The local JW Marriott in Pune has fed me thousands of calories over the years. I’ve been going there to
eat hog for the last twelve years, and I’ve always left the premises with a full tummy and a truly contented mind. The ingreditents have always been top-notch, the preparations have always been tasty, the service has always been very good, and the staff have always been a perfect combination of friendliness and professionalism.
All good. But you knew there was a “but” on the way, didn’t you?
They have this loyalty scheme at the Marriott, called Club Marriott. Pay a certain amount of money upfront, in order to get discounts at restaurants, discounts on their spa services, the ability to use their swmming pool and some other freebies thrown in. It costs a little more than ten thousand rupees for the year, and if you are a reasonably regular patron at their restaurants, it certainly makes sense. And as my friends and family will queue up to tell you, the phrase “reasonably regular” is an understatement in my case.
The good thing about this membership scheme, at first glance, is that the price has stayed constant over the years. For as long as I can recall, it has been about the same price – a little more than ten thousand rupees per year. It used to be a coupon booklet and a membership card earlier, and it is now an app on your phone.
But inflation has certainly not been low over these years, let alone the same. Nor has the popularity of the hotel and its restaurants been the same. It has only gone up, as it should – for the service is truly top-notch.
Something’s gotta give, right?
And what has given way over time has been the return on the ten thousand rupees that one spends at the start of the one year period.
In the earliest version of the loyalty scheme, it was the case that two people could eat at half price. Three people could eat at a third off, while four or more (until a cap of twenty guests) could eat at one fourth off. You could book most rooms in the hotel at half off. You could make use of the jacuzzi, steam and sauna if you used the voucher that allowed you access to the pool.
And then, over time, it became the case that regardless of the number of people at the table (until twenty), you would always get only a thirty-three percent discount. Only the base rooms were made available for booking at a discount. You could use the pool, sure, but nothing else.
And this year, they have reduce the discount further still, to twenty-five percent.
All this might sound like me moaning and grumbling about what is very much a first world problem, and you wouldn’t be wrong. But the larger point I want to make is in relation to a post I wrote about two years ago:
Getting the most out of life can be thought of in two ways. It could mean living life to the fullest (however you might define this for your own sake). It could also mean getting the most out of life by minimizing time, effort and cost spent on any activity.https://econforeverybody.com/2021/03/08/maximizing_soul/
To me, that Marriott membership is about living life to the fullest. I am happy to pay more to get more, and that indeed is what the scheme is about from a microeconomic perspective. It is very much a form of price discrimination. It also involves the sunk cost fallacy, but that is a story for another day. But I have always thought of the membership as being about maximizing soul.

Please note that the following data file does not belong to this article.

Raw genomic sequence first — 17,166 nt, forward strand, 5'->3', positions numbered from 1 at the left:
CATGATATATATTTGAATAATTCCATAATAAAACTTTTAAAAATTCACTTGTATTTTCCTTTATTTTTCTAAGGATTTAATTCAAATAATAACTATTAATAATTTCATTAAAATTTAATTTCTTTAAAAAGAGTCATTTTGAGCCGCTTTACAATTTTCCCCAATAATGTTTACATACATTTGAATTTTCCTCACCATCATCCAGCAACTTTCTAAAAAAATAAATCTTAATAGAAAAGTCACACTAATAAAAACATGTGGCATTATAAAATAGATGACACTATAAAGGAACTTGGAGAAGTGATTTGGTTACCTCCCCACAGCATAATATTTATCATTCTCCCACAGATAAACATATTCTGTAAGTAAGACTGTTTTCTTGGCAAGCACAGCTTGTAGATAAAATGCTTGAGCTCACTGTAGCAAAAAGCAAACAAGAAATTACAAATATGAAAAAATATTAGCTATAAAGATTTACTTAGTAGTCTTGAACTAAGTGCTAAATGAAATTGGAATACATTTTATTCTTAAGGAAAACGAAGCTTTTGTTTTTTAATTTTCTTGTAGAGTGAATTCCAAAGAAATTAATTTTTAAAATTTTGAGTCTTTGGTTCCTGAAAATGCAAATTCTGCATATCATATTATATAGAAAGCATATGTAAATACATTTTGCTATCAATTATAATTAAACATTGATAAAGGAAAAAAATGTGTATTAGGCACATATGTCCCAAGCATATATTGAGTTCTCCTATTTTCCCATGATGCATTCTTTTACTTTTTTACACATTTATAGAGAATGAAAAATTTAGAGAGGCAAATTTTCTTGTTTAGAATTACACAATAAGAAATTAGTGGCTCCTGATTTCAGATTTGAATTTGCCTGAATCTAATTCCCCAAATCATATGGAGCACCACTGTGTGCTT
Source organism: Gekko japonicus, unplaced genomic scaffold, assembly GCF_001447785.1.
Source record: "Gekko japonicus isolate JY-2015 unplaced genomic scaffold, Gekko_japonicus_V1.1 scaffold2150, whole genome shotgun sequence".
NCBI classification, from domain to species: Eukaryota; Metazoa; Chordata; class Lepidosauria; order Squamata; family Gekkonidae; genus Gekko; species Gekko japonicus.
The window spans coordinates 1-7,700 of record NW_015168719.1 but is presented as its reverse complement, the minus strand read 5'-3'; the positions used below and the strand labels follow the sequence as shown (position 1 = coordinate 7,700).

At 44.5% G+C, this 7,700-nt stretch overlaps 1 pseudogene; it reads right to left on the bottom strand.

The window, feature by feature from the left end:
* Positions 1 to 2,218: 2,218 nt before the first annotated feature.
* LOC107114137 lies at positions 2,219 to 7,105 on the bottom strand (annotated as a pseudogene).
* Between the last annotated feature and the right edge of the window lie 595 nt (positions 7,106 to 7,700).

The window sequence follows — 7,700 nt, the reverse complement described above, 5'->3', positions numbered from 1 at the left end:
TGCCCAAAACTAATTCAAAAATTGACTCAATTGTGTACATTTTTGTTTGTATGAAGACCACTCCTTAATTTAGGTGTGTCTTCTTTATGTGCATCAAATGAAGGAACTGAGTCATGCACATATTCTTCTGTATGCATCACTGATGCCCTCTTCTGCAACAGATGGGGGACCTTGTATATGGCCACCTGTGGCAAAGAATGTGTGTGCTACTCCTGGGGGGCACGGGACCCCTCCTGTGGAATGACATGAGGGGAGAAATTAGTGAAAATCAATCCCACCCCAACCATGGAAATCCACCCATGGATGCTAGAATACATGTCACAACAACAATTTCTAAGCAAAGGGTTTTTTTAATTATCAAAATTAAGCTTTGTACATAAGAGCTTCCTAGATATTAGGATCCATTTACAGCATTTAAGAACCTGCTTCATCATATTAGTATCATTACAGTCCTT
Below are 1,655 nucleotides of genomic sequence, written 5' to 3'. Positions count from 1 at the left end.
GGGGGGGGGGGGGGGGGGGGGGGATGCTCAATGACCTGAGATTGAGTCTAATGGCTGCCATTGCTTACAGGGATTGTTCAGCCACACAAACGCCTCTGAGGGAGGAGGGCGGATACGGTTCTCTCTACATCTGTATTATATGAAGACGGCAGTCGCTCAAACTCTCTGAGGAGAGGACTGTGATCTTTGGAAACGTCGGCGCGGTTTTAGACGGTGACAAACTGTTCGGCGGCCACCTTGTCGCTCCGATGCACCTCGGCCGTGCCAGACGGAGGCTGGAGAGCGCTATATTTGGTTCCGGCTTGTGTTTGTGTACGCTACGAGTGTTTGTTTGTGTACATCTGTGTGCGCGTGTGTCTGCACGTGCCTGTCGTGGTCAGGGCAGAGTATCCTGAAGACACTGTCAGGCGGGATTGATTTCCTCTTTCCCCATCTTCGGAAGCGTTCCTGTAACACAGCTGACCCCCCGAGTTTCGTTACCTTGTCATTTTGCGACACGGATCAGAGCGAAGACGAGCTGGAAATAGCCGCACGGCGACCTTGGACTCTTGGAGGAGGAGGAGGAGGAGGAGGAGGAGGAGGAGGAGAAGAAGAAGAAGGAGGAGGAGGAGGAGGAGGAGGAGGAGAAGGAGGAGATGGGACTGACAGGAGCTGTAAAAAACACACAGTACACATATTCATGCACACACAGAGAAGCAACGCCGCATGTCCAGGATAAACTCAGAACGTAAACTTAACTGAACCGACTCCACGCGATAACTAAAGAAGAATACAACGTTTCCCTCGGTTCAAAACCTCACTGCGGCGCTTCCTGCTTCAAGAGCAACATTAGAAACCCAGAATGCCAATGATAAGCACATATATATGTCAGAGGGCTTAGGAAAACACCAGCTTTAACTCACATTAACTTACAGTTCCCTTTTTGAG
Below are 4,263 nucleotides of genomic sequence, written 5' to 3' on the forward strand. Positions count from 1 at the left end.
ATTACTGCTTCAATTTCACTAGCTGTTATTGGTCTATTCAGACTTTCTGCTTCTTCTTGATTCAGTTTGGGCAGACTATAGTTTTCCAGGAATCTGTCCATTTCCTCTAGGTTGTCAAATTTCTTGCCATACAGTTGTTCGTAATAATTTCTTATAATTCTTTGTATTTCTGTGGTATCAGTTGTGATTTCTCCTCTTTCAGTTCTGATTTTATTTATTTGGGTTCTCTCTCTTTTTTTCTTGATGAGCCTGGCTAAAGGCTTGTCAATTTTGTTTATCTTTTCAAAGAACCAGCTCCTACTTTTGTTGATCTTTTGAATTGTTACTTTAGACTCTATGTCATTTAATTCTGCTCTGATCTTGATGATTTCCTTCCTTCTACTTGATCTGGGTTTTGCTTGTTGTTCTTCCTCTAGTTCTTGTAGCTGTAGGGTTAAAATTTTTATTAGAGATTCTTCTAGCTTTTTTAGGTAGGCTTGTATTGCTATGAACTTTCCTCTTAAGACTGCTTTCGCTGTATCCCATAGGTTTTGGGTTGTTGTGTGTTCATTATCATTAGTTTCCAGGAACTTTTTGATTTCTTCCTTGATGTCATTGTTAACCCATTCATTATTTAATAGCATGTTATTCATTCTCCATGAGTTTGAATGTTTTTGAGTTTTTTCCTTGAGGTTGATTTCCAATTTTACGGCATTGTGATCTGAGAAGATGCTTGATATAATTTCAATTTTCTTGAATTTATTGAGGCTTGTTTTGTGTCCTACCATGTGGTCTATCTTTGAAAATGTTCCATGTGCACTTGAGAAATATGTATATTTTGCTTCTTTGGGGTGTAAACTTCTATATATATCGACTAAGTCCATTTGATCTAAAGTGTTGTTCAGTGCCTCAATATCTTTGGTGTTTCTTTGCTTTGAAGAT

But by keeping the price of the membership the same and reducing over time the benefits associated with said membership, Marriott has turned it into a penny-pinching scheme. Purchasing the membership for the same price every year to get slightly lesser benefits is one way to evolve its pricing. Purchasing the memership for a slightly higher price every year to get slightly more benefits is another way to evolve its pricing.
It absolutely makes sense for the bean counters at the Marriott to maximize efficiency when it comes to inventory, labor, raw material purchases, electricity usage and the like. But should schemes about customer delight be about maximizing efficiency, or should they be about maximizing delight?
What is Marriott optimizing for, in other words? And when a luxury hotel optimies for penny-pinching, I’d argue it doesn’t make much sense.
My belly-aching about the pricing strategy at the Marriott aside, the larger point I want to get across is this: as a seller, you should be clear about the kind of business you are in, and the kind of experience you want you customer to have. Do you want to sell to the pay more to get more segment, or do you want to sell to the pay lesser to get lesser segment? Do you want to position yourself as a luxury good/service provider, or do you want to position yourself as a cheap and efficient good/service provider?
Either approach is fine, to be clear. But when you choose the second option in the case of the first question, and the first option in the case of the second question, you are likely going to face trouble down the road.
In the case of the Marriott, there are plenty of other factors at play. The propensity of Punekars (or Indians, for this is a pan-India scheme) to pay, what the competition is doing, how many other luxury hotels are there in the area are other obvious questions you must analyze.
I’ll still renew my membership, in all probability. But it no longer is a scheme that delights me. It has become, instead, a scheme that can save me some moeny every time I go to the Marriott. In the language of the microeconomist, it is more about the budget line than it is about the indifference curve.
The membership no long maximizes soul.
And more’s the pity.